If I am using a test bank to formulate a test based on a textbook, should I be concerned about students getting access to the test bank? I have read that student use of a test bank is cheating, but I guess I don't agree with that 100%. If I am drawing test questions out of exercise sets, how is that any different? The test banks usually have hundreds of questions to choose from, so if the students are learning the test bank well enough that they can answer some fractional selection from that test bank, it seems like a win to me. If they are studying questions, at the end of the day they are learning. Or is that the wrong way to look at it?

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    This opens the possibility that they will be tested on questions they have previously discovered answers to. Luck will dictate which students studied questions you will use on the exams. High grades will become a conflation of students who did not have advance experience of the questions but who displayed strong independent problem solving skills, and students who may not be as strong at solving new problems but merely remembered the solution from previous study. Does this matter to you? – J... Mar 18 at 11:04
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    I'd note a test bank that allows pattern matching of the sort described in the linked article is a bad test bank. Do accounting test banks really not change the variables? – De Novo Mar 18 at 20:00
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    One thing: if you know the test bank is out there MAKE IT FULLY AVALIABLE, as in EVERY student gets it. Otherwise its heavily unfair to those who can't get a hold of it vs those who can. Also, design your test bank with the knowledge that it is public. Aka: too large to memorize completely, full-text-answers (which can't really be memorized) etc. Then it's perfectly fine, the Sociology Dept. at my uni does it and works fine, screw the article you linked – Hobbamok Mar 19 at 13:45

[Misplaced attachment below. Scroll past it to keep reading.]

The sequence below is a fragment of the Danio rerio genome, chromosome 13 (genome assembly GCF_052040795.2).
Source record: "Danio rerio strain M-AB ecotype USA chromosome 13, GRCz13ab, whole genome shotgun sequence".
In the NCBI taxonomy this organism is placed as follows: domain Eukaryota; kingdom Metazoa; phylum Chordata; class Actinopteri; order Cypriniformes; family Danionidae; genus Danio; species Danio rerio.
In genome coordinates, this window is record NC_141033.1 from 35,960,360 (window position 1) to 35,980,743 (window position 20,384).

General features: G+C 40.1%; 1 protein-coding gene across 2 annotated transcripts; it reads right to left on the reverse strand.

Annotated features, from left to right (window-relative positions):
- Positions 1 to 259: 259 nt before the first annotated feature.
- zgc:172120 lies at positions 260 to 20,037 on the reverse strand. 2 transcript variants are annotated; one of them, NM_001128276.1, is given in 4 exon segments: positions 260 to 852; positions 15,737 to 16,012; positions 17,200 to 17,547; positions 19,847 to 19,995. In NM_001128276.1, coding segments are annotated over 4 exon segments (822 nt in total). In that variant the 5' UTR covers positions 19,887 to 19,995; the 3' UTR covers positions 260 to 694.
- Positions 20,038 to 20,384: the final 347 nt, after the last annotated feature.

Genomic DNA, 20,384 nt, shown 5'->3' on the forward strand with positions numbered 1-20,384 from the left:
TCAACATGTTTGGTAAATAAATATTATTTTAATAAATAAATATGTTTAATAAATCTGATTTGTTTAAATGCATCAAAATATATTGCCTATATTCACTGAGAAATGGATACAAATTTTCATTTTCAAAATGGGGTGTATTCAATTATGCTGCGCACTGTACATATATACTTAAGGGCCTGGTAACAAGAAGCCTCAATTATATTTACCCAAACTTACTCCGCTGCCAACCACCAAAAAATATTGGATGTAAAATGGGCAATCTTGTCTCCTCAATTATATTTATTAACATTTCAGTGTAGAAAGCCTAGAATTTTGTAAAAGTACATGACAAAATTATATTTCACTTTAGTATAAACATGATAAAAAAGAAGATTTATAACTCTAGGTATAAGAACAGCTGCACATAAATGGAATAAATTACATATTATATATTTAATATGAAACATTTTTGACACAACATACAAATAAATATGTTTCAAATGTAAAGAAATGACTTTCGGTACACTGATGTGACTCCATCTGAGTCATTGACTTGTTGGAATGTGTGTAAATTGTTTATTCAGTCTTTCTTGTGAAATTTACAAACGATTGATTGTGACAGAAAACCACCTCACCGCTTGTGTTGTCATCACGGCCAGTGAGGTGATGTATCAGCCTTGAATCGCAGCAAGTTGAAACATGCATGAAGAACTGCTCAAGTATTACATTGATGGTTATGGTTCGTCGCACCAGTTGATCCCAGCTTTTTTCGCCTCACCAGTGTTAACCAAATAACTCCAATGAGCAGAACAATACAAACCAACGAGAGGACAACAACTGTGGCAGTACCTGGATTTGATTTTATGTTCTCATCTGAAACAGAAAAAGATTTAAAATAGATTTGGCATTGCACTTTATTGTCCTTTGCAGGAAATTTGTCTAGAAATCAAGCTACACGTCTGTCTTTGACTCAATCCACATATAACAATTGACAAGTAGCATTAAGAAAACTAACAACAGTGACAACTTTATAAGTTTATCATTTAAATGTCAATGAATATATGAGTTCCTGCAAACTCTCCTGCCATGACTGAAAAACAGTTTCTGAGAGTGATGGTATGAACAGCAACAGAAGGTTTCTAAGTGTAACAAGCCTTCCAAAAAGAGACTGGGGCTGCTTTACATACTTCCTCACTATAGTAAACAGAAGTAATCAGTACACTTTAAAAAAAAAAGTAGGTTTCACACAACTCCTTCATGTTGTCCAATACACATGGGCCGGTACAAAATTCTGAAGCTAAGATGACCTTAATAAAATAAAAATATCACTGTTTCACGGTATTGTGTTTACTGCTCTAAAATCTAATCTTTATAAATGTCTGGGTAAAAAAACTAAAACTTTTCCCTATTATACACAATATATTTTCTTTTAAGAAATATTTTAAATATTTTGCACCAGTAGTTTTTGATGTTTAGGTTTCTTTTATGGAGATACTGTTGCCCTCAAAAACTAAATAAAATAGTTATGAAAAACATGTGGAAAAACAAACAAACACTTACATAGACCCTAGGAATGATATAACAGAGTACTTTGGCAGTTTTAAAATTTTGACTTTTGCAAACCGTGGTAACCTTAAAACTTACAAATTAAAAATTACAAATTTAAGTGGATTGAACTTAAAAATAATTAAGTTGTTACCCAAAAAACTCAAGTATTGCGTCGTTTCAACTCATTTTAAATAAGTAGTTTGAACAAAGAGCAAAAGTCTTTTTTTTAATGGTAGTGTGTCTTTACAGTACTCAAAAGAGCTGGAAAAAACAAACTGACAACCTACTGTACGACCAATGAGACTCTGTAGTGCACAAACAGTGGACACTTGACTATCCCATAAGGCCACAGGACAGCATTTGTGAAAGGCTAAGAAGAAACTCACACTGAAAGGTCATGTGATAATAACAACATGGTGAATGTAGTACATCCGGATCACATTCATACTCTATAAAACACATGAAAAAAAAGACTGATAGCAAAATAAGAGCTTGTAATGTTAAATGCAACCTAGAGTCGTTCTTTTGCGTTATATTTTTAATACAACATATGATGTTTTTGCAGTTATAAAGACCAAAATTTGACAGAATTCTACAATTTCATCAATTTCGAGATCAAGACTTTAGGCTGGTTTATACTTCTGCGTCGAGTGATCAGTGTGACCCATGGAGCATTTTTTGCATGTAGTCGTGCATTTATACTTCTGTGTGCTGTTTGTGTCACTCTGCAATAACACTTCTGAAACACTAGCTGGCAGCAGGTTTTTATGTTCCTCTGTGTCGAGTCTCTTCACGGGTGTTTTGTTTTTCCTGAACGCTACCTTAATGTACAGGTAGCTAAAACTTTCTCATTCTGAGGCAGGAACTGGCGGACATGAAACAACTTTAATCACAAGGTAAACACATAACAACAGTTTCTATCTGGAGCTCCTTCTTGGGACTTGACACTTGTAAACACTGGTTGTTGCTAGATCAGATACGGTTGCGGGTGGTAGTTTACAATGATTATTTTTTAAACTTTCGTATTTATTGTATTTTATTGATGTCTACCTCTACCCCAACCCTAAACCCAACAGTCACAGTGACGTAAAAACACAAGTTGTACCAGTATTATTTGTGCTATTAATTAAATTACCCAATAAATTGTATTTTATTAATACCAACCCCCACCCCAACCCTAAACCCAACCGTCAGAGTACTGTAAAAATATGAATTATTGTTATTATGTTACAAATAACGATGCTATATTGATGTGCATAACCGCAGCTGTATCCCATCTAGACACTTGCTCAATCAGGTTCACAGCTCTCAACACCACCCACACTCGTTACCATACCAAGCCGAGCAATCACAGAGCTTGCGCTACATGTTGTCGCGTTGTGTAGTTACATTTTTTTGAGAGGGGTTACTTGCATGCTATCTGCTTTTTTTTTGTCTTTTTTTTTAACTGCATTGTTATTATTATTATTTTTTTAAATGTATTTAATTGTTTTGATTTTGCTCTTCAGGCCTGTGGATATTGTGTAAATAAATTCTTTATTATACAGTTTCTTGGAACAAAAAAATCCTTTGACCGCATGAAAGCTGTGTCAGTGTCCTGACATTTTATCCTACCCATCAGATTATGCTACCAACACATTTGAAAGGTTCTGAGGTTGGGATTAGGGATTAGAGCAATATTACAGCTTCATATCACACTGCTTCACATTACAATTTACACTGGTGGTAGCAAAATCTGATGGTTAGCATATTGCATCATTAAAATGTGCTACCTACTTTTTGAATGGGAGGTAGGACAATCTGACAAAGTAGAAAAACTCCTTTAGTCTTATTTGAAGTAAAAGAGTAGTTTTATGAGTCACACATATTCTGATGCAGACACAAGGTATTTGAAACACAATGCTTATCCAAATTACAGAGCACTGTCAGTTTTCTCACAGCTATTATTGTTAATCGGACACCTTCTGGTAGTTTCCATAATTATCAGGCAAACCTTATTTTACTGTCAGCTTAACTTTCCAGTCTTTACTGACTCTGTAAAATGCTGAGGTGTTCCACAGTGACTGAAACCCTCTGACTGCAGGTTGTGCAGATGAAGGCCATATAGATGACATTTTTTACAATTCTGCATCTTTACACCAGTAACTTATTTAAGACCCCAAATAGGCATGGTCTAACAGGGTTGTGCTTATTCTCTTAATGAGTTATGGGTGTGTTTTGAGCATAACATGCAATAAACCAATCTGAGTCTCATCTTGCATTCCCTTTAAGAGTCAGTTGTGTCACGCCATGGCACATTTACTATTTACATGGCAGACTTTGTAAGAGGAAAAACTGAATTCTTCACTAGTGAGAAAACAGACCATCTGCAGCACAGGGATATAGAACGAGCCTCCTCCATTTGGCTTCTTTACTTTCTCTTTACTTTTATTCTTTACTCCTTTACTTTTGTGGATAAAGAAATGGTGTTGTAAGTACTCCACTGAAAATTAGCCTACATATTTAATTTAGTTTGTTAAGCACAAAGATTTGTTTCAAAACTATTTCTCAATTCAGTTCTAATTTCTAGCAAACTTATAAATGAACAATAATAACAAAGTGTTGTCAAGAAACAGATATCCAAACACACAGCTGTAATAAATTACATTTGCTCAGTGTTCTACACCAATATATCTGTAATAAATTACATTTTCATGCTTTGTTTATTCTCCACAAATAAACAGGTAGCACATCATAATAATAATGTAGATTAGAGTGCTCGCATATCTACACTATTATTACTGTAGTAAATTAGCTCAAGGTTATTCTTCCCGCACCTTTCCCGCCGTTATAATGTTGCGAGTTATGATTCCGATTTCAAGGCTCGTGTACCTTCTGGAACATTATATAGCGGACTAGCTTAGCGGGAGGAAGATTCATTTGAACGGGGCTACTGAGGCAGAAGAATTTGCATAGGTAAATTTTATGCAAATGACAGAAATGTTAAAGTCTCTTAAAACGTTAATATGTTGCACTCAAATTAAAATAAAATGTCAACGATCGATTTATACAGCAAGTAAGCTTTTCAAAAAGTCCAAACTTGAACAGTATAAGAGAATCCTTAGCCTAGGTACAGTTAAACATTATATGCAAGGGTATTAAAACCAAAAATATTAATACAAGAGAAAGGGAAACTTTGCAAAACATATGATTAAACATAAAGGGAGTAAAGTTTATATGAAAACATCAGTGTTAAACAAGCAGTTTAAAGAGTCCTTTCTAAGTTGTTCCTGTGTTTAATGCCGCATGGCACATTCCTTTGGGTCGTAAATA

• Possible experiment: prepare exams with some questions from test banks and some novel questions. Track scores on the two halves separately behind the scenes. Hypothesis: if some students are using test banks to get an advantage, a subset of students will show significantly higher scores on the 'test bank' questions relative to the median of their peers compared to their relative performance in the 'novel' questions set. – Dan Bryant Mar 19 at 19:15

As long as the test bank has enough questions to cover the material I'd not be concerned. Those who work at it will learn. I've given my own students "sample exams" for years, then put some of the sample questions on the real exam. The students who were going to earn grades of A anyway got them right. The students who were going to earn unsatisfactory grades anyway did not.

A colleague performed the experiment of handing out the course final exam a week before the exam date. Students were encouraged to get help studying, but then had to take the exam again in class. He says it did not change the grade distribution at all.

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    At one time there was a practice of giving the final exam during the first week of the course and again at the end. Presumably there was an expectation that the exam grades would improve. – Buffy Mar 17 at 20:43
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    Yes, I can confirm that such things happen: on many occasions, at all levels, as "review", I've essentially worked all the exam problems in class, but it never seems to have an impact on exam outcomes. :) – paul garrett Mar 17 at 20:43
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    That sounds like a crazy experiment to run. Did your colleague tell the students that that is the course final exam? I've also heard of a case where a hospital gave the same test to its nurses & doctors, and the well-trained doctors scored worse than the nurses. After investigating, it turned out the nurses had access to the questions beforehand and memorized the answers already. – Allure Mar 18 at 1:57